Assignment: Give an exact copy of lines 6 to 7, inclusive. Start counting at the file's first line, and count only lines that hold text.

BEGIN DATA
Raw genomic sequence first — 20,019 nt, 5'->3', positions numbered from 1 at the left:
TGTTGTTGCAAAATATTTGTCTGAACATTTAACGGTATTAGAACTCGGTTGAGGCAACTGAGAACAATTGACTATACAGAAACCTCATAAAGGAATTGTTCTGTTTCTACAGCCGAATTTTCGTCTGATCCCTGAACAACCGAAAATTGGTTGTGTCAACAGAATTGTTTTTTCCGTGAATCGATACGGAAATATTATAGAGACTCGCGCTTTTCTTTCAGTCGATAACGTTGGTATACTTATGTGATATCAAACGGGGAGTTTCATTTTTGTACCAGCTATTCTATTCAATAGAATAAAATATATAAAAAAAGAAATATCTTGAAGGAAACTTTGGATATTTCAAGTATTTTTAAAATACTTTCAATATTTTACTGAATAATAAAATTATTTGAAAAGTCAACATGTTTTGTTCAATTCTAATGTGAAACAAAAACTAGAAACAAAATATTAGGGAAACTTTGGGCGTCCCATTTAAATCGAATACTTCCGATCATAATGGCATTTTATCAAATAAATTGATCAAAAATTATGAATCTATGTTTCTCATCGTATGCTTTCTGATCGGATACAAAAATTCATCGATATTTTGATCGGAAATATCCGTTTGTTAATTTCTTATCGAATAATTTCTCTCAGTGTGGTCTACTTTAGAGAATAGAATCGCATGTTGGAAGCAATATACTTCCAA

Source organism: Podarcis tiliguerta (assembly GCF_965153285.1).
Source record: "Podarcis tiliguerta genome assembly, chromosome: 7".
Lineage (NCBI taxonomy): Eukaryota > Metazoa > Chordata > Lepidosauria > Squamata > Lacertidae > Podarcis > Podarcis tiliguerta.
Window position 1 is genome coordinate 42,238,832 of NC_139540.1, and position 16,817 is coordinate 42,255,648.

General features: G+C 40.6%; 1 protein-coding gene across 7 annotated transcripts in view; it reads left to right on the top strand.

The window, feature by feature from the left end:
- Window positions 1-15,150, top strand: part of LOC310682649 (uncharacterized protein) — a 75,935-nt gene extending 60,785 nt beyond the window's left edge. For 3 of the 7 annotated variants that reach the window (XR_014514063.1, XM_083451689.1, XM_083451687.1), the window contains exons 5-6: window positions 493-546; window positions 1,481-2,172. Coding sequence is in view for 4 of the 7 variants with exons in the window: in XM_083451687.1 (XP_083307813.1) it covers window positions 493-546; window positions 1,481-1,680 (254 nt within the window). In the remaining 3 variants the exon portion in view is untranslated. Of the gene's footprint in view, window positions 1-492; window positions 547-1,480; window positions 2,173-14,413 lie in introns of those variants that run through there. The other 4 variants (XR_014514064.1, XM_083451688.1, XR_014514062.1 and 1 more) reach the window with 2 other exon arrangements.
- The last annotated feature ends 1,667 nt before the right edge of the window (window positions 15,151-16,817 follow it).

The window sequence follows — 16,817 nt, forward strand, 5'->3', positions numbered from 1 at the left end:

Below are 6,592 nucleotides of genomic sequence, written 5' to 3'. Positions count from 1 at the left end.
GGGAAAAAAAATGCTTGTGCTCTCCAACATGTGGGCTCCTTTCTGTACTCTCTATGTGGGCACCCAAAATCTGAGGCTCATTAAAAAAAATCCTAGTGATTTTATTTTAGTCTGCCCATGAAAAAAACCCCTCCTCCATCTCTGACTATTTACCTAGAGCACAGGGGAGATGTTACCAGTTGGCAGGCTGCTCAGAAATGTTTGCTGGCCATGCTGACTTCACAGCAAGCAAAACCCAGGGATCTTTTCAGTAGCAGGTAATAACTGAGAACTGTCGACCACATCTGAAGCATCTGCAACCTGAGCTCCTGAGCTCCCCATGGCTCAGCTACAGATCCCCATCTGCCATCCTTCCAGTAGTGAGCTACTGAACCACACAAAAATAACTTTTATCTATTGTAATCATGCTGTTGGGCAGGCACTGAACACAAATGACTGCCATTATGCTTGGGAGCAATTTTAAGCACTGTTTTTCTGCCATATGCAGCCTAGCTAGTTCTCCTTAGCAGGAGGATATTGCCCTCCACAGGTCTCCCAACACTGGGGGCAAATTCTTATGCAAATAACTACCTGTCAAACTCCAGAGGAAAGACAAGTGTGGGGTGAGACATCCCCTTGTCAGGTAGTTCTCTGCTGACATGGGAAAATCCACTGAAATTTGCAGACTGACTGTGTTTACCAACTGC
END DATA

Window position 1 is genome coordinate 42,238,832 of NC_139540.1, and position 16,817 is coordinate 42,255,648.

General features: G+C 40.6%; 1 protein-coding gene across 7 annotated transcripts in view; it reads left to right on the top strand.